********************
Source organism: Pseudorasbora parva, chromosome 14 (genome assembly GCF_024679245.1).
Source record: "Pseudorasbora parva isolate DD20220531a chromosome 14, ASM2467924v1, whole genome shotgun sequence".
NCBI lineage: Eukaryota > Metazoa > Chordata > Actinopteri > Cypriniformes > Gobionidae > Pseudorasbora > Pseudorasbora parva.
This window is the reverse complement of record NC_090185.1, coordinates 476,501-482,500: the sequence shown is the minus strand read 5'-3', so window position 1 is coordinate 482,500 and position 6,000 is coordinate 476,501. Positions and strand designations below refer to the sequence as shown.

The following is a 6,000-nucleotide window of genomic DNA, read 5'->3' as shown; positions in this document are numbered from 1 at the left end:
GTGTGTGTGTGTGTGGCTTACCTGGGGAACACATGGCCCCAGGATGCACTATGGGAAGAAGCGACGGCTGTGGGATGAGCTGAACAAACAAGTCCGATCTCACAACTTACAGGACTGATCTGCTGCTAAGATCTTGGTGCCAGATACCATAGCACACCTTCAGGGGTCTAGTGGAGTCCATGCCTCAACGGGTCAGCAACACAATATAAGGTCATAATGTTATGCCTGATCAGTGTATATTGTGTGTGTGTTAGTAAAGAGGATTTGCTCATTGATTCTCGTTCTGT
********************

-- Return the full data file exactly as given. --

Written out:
Source organism: Pseudorasbora parva, chromosome 14 (genome assembly GCF_024679245.1).
Source record: "Pseudorasbora parva isolate DD20220531a chromosome 14, ASM2467924v1, whole genome shotgun sequence".
NCBI lineage: Eukaryota > Metazoa > Chordata > Actinopteri > Cypriniformes > Gobionidae > Pseudorasbora > Pseudorasbora parva.
This window is the reverse complement of record NC_090185.1, coordinates 476,501-482,500: the sequence shown is the minus strand read 5'-3', so window position 1 is coordinate 482,500 and position 6,000 is coordinate 476,501. Positions and strand designations below refer to the sequence as shown.

The following is a 6,000-nucleotide window of genomic DNA, read 5'->3' as shown; positions in this document are numbered from 1 at the left end:
GTGTGTGTGTGTGTGGCTTACCTGGGGAACACATGGCCCCAGGATGCACTATGGGAAGAAGCGACGGCTGTGGGATGAGCTGAACAAACAAGTCCGATCTCACAACTTACAGGACTGATCTGCTGCTAAGATCTTGGTGCCAGATACCATAGCACACCTTCAGGGGTCTAGTGGAGTCCATGCCTCAACGGGTCAGCAACACAATATAAGGTCATAATGTTATGCCTGATCAGTGTATATTGTGTGTGTGTTAGTAAAGAGGATTTGCTCATTGATTCTCGTTCTGT